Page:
BERLIN — The triumph of a right-wing alliance in Italy’s election has raised concern among LGBTQ advocates, who fear nationalist leader Giorgia Meloni could adopt anti-gay policies as prime minister and set back their efforts to boost equality.
Meloni, who is set to become Italy’s first woman premier at the head of its most right-wing government since World War Two, fiercely denounced what she calls “gender ideology” and “the LGBT lobby” just months before Sunday’s vote.
But she has also played down her party’s post-fascist roots and portrays it as a mainstream group like Britain’s Conservatives.
So what would her leadership of Italy’s new government mean for the LGBTQ community?
What is Meloni’s stance on LGBTQ rights?
Meloni, a Christian, has sprinkled speeches with anti-LGBTQ+ rhetoric and conservative statements on family-related issues.
“Yes to natural families, no to the LGBT lobby, yes to sexual identity, no to gender ideology, yes to the culture of life, no to the abyss of death,” she said as she addressed supporters of Spain’s rightist Vox party in the southern Spanish city of Marbella in June.
But in the past few weeks, Meloni has repeatedly denied suggestions she might roll back legislation on abortion or LGBTQ rights, while reaffirming her opposition to adoptions and surrogacy for same-sex couples.
Days before the election, however, a senior member of her Brothers of Italy (FdI) group suggested same-sex parenting was not normal.
Federico Mollicone, culture spokesman for the FdI, reiterated his criticism of an episode of the children’s cartoon “Peppa Pig” that featured a polar bear with two mothers.
He said further that “in Italy homosexual couples are not legal, are not allowed” — despite the country having legalized same-sex civil unions in 2016, a reform the FdI opposed in parliament.
FdI does not mention LGBTQ rights specifically in its election manifesto, but calls for “support for childbearing and the family.”
In a Facebook message to an LGBTQ activist who confronted her earlier this month, Meloni said: “I believe a child has the right to grow up with a father and a mother.”
What is the state of LGBTQ rights in Italy?
Italy ranks 23rd in the 27-member European Union when it comes to legal protections for LGBTQ people, according to advocacy group ILGA-Europe.
It is the only major country in Western Europe that has not legalized same-sex marriage, though some microstates such as Monaco and San Marino have also not done so.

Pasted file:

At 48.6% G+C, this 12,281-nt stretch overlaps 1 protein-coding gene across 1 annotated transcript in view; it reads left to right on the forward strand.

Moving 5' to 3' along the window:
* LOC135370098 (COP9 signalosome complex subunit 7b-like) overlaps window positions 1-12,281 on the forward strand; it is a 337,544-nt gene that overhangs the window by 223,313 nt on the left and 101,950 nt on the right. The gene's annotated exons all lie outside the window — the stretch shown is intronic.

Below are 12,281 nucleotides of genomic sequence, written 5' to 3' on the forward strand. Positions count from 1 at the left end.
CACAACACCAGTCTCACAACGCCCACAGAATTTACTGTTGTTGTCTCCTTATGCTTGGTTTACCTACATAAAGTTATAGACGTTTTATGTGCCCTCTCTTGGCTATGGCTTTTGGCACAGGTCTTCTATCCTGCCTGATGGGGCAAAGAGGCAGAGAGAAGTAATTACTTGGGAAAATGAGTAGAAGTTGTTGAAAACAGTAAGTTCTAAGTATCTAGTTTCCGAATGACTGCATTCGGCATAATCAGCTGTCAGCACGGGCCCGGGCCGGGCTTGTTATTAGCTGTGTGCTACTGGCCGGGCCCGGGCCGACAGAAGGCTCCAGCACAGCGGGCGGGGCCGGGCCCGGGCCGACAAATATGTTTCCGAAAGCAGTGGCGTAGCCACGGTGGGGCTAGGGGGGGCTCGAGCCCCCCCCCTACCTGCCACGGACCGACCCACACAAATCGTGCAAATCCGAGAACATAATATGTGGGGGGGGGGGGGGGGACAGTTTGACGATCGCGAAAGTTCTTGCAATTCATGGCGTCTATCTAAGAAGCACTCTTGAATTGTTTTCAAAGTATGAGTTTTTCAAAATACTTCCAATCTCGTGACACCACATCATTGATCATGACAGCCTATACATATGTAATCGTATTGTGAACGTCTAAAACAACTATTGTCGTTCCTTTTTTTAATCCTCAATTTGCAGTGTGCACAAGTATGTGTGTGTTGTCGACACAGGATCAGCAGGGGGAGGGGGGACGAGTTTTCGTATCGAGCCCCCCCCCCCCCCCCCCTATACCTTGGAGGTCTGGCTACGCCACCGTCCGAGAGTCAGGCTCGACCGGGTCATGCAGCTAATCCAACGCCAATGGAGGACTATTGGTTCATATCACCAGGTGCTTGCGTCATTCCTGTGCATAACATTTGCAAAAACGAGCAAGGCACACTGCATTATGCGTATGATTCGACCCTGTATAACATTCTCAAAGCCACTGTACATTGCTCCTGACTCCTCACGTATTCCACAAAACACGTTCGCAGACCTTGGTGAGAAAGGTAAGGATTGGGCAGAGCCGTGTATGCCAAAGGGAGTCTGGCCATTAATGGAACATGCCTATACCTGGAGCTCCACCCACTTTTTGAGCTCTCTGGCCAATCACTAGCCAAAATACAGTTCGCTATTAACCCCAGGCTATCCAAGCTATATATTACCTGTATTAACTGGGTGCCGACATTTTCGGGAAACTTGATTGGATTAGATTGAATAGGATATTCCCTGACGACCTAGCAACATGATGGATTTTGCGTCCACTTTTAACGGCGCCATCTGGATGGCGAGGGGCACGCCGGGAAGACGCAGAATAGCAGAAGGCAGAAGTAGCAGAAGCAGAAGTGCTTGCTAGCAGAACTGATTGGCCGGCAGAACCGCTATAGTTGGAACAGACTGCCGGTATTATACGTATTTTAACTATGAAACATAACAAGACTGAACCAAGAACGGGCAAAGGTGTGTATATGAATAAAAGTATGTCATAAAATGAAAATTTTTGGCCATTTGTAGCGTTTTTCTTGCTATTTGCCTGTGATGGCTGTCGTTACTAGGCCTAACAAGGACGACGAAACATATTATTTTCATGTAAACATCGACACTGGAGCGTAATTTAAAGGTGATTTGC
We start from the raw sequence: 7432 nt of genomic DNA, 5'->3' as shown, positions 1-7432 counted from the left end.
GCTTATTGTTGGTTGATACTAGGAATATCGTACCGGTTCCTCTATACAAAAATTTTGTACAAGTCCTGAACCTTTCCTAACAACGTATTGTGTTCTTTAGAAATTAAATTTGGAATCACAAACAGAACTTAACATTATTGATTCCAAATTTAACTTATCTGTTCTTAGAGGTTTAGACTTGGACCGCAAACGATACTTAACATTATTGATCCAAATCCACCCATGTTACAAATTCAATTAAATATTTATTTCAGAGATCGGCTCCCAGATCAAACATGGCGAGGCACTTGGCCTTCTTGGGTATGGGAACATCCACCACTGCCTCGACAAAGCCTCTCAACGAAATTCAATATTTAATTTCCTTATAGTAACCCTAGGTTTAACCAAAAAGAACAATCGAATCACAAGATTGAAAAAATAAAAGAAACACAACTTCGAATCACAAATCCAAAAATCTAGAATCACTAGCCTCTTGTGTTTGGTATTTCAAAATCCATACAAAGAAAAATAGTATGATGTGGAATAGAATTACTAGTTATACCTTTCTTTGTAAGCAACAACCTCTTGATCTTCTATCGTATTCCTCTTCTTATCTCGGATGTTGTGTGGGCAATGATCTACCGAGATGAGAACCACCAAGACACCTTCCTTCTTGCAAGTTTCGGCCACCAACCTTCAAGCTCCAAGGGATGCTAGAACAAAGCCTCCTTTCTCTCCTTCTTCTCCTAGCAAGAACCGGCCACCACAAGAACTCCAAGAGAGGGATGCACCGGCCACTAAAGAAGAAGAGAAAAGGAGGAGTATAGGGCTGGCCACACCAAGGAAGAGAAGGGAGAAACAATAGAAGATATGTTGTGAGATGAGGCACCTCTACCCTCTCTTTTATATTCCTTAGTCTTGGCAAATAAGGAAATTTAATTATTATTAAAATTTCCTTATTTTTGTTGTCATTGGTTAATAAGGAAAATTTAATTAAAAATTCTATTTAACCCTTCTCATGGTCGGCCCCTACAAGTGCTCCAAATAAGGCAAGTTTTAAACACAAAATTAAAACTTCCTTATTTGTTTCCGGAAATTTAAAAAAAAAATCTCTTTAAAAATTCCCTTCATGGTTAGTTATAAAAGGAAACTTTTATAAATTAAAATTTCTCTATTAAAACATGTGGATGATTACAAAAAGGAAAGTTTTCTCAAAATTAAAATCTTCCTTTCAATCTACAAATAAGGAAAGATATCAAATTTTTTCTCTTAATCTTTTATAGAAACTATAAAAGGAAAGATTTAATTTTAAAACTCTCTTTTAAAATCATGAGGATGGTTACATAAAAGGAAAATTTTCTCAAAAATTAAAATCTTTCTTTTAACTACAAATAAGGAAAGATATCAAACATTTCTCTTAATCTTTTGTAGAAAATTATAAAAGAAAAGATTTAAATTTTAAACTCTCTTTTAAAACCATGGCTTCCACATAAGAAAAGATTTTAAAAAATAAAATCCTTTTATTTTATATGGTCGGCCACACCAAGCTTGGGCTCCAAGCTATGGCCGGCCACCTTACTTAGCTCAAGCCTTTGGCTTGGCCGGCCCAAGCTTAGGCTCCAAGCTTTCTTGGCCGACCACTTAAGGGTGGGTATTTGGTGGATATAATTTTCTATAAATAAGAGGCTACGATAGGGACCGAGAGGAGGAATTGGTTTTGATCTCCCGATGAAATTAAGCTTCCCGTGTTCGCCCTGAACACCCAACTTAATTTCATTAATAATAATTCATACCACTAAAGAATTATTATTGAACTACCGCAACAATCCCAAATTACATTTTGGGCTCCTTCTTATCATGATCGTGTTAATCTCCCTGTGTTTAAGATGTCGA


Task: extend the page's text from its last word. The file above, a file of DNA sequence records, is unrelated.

Italy has legalized same-sex civil unions, but these do not grant gay couples the same rights as married heterosexual couples, particularly when it comes to parenting. Joint adoption is not available for same-sex couples.
“Even if she doesn’t introduce any anti-LGBT laws, she will not speed up what we’re trying to do to improve the current situation,” Roberto Muzzetta, a board member at Italy’s biggest gay LGBTQ group Arcigay, said from Milan.
“In fact, she will slow it down, or do nothing about it, even though we’re already lagging behind our neighbors.”
Last October, the Italian Senate voted to block debate over a bill that would make violence against women and LGBTQ people a hate crime, effectively killing off a proposal previously approved by the lower house of parliament.
The bill, championed by the center-left Democratic Party (PD), triggered fierce discussion in Italy, with the Vatican saying that it could restrict the religious freedom of the Roman Catholic Church.
Arcigay said it records more than 100 hate crime and discrimination cases a year.
Despite lagging most of its EU neighbors on LGBTQ rights, a 2020 study by the U.S.-based Pew Research Center found 75% of Italians think homosexuality should be accepted.
“Still, Meloni’s opponents were just not able ... to make these issues more meaningful (and) promote a different, more progressive vision of society,” political analyst Martina Carone at Torino-based consultancy firm Agenzia Quorum said
What are ordinary LGBTQ Italians concerned about?
Some gay, bisexual and transgender people fear Meloni’s nationalist stance could increase discrimination against LGBTQ people in Italy.
“This morning, when I woke up, I had a feeling of strong discomfort. I felt a great uncertainty, as if I had become aware that things could change for me and my safety,” said Cristian Cristalli, a 34-year-old trans man based in the northern city of Bologna.
“I wondered if I didn’t deserve a future elsewhere, perhaps in a country worthy of our lives,” Cristalli added.
In the northern city of Verona, Stefano Ambrosini, a gay 28-year-old PhD student, said he feared Meloni’s election triumph could lead to an increase in homophobic violence.
“A lot of the people who voted for her are the ones who are already perpetuating violence and discrimination against the community,” he said.
“Now that she has won, these people will feel empowered and definitely safe in doing the terrible things that they want to do to our community.”
Activist Muzzetta said a clear majority in parliament could pave the way for the right-wing alliance to introduce anti-LGBTQ policies that have already been discussed in some regions or municipalities, such as LGBTQ-related books and events bans.
But both Cristalli and Ambrosini said they are determined to defend their rights.
“Let’s see how it goes. I’m ready to fight back,” Ambrosini said.